Belcantists making fun of themselves

Elisa Petri - Fonotipia advertisement

Ever since the age of florid singing started to fade, a sure bet for laughs in opera has been comic coloratura. It’s automatically funny to see someone, especially an older someone, preening over fashions that have gone out of fashion; it’s part of the way we channel social anxiety over being up-to-date ourselves. If you’re playing farce nowadays, simply emitting a few “opera-sounding” notes is a guaranteed laugh-button. If you’re already in an opera, then mugging your way through fancy figurations is the right shtik. 

The scene in “The Daughter of the Regiment” where the fusty old Marquise tries to domesticate the tomboy Marie (with a coloratura singing-lesson, how else?) is a familiar example. Sometimes the whole role of Dandini in La cenerentola gets played in this spirit.

Here’s a 1906 example of the spirit, enjoyable mostly because the comedians make sure to show that they can actually do the thing being parodied. This too is a comic singing-lesson, from Le maître de chapelle by Paër. The titular maître is trying to make an Italian prima donna out of a French cook, I think, but never mind. Ferruccio Corradetti (1867-1939) and Elisa Petri (1869-1929) are having a good time with it, with lots of improvised dialogue from Corradetti in the classic basso buffo style.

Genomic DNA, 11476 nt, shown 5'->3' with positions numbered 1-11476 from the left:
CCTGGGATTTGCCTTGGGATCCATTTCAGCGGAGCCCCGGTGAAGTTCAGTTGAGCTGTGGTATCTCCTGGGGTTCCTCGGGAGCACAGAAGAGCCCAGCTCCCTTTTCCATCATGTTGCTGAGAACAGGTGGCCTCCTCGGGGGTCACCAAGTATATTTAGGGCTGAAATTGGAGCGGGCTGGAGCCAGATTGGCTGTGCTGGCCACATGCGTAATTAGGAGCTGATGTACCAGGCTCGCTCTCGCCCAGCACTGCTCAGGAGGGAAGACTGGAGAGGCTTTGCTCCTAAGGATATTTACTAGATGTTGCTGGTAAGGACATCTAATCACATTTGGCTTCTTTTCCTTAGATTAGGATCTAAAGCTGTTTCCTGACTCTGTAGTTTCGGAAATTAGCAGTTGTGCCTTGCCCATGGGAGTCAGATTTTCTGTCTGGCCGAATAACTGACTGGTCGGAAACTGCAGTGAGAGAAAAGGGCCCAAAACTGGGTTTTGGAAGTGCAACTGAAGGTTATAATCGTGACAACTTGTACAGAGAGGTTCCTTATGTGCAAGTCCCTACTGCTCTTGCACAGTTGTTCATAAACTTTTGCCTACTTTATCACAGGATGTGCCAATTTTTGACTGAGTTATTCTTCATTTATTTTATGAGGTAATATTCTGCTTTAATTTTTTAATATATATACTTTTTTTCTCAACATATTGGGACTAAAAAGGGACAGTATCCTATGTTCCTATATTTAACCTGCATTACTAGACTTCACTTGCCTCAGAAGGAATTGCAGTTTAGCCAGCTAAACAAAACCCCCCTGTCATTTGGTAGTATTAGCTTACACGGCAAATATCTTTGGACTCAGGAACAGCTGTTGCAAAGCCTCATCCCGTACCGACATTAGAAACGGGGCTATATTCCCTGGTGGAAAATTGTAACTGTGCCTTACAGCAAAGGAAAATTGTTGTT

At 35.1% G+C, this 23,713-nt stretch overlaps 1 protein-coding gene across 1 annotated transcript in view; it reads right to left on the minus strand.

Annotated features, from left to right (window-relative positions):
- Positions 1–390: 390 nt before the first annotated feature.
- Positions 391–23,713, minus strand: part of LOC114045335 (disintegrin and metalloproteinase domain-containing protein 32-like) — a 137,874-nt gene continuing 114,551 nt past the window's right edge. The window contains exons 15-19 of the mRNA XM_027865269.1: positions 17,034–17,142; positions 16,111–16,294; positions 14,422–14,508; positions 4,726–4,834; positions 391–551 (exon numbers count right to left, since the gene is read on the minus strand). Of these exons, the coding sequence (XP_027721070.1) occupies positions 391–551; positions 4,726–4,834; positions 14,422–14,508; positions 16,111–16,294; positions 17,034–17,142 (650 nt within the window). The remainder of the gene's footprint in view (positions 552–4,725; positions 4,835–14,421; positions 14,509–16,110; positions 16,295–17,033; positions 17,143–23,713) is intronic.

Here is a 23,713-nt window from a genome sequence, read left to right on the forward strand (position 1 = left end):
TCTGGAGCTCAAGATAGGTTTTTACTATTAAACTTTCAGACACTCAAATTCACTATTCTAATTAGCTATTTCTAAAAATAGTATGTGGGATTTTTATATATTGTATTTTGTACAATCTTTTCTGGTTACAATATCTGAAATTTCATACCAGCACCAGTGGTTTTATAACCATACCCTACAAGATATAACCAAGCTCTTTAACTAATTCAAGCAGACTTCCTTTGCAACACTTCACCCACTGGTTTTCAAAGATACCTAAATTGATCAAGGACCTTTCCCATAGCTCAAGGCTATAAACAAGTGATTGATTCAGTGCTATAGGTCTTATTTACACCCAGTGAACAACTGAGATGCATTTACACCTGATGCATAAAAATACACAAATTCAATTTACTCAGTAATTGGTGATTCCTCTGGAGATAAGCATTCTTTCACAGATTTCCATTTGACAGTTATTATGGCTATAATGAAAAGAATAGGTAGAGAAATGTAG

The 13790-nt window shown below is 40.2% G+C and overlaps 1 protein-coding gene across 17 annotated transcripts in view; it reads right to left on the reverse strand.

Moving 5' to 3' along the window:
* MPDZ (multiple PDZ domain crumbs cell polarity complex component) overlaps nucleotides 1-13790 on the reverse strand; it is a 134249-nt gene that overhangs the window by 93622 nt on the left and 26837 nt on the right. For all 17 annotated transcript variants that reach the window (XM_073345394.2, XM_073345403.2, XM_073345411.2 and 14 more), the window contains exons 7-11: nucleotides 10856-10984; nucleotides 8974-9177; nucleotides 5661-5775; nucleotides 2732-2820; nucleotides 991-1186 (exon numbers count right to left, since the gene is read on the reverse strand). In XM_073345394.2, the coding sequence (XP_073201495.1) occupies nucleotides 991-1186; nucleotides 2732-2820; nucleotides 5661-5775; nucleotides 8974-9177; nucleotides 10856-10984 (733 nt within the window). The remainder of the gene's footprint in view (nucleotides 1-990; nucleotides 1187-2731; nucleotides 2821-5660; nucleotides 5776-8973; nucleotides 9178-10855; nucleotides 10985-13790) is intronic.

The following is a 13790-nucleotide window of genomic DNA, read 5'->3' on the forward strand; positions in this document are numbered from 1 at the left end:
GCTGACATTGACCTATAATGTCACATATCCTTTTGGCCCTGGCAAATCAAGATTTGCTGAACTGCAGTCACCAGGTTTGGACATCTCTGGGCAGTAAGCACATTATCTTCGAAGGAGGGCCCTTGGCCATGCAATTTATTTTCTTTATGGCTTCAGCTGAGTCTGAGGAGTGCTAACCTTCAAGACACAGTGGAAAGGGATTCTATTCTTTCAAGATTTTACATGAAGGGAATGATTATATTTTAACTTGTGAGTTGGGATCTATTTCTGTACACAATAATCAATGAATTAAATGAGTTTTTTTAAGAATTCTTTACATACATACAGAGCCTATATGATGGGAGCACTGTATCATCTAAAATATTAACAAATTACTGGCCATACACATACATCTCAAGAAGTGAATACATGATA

Ferruccio Corradetti - Signed publicity photo

It’s only slightly funny but it’s definitely fun, all the more so if you follow along with the score to see how loosely they are following theirs. And the singing is impressive in its easy confidence and juicy tone. At the very end, Corradetti as the teacher calls out “open, open!” and Petri obediently converts her well-rounded note to an exaggerated verismo squall - switching gears to parody Santuzza instead of Semiramide. So they were up-to-date after all!  

Teatro Nuovo puts great emphasis on learning from the singers who had never heard, or heard of, microphone singing - primitive recordings from more than a century ago, forming a link to the traditions of opera’s heyday and the infinite potential of the natural, unassisted human voice. Check this space regularly for samples, and click here for some pointers on how to listen.